TEF rating:

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What students say


We've crunched the numbers to see if overall student satisfaction here is high, medium or low compared to students studying this subject(s) at other universities.

78%
med
Advertising
79%
med
Public relations

How do students rate their degree experience?

The stats below relate to the general subject area/s at this university, not this specific course. We show this where there isn’t enough data about the course, or where this is the most detailed info available to us.

Marketing

Teaching and learning

74%
Staff make the subject interesting
93%
Staff are good at explaining things
80%
Ideas and concepts are explored in-depth
74%
Opportunities to apply what I've learned

Assessment and feedback

Feedback on work has been timely
Feedback on work has been helpful
Staff are contactable when needed
Good advice available when making study choices

Resources and organisation

93%
Library resources
99%
IT resources
94%
Course specific equipment and facilities
75%
Course is well organised and has run smoothly

Student voice

Staff value students' opinions

Who studies this subject and how do they get on?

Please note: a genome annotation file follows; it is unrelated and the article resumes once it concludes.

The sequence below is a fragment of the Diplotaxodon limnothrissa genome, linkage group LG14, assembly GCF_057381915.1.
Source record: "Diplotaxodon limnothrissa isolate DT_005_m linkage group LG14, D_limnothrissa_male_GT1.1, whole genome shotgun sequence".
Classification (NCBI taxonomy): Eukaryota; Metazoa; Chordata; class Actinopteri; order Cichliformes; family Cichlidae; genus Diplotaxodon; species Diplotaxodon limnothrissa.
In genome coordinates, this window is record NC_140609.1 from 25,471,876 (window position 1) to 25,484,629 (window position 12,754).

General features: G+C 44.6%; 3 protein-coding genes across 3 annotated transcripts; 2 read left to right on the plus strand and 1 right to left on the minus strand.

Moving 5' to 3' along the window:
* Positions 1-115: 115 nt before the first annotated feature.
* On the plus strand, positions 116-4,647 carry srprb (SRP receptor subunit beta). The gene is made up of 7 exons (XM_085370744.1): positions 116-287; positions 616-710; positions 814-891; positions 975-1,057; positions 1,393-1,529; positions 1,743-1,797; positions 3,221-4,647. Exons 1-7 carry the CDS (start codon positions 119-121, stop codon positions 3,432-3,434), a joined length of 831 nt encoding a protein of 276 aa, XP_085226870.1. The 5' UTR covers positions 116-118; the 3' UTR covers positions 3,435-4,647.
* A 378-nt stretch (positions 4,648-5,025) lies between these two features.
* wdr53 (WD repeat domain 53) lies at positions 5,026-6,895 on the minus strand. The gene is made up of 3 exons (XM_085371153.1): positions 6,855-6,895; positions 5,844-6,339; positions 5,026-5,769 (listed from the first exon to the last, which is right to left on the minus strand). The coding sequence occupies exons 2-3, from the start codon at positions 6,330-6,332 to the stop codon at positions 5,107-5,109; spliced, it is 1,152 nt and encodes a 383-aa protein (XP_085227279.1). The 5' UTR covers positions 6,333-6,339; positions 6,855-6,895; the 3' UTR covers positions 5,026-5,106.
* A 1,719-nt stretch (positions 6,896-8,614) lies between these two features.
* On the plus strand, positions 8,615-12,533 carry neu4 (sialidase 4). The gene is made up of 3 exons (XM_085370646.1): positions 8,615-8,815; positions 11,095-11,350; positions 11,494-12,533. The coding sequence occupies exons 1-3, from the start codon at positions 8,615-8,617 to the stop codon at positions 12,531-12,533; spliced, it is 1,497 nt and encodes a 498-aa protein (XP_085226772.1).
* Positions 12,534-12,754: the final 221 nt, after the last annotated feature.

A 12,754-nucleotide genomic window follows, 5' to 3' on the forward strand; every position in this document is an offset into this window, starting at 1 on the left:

50%
UK students
50%
International students
41%
Male students
59%
Female students
74%
2:1 or above
17%
Drop out rate

Most popular A-Levels studied (and grade achieved)

C
C
D

Publicity studies

Teaching and learning

88%
Staff make the subject interesting
92%
Staff are good at explaining things
79%
Ideas and concepts are explored in-depth
72%
Opportunities to apply what I've learned

Assessment and feedback

Feedback on work has been timely
Feedback on work has been helpful
Staff are contactable when needed
Good advice available when making study choices

Resources and organisation

92%
Library resources
96%
IT resources
96%
Course specific equipment and facilities
84%
Course is well organised and has run smoothly

Student voice

Staff value students' opinions

Who studies this subject and how do they get on?

53%
UK students
47%
International students
23%
Male students
77%
Female students
71%
2:1 or above
14%
Drop out rate

Most popular A-Levels studied (and grade achieved)

B
D
D

After graduation


The stats in this section relate to the general subject area/s at this university – not this specific course. We show this where there isn't enough data about the course, or where this is the most detailed info available to us.

Marketing

What are graduates doing after six months?

This is what graduates told us they were doing (and earning), shortly after completing their course. We've crunched the numbers to show you if these immediate prospects are high, medium or low, compared to those studying this subject/s at other universities.

£20,400
med
Average annual salary
88%
low
Employed or in further education
59%
med
Employed in a role where degree was essential or beneficial

Top job areas of graduates

30%
Sales assistants and retail cashiers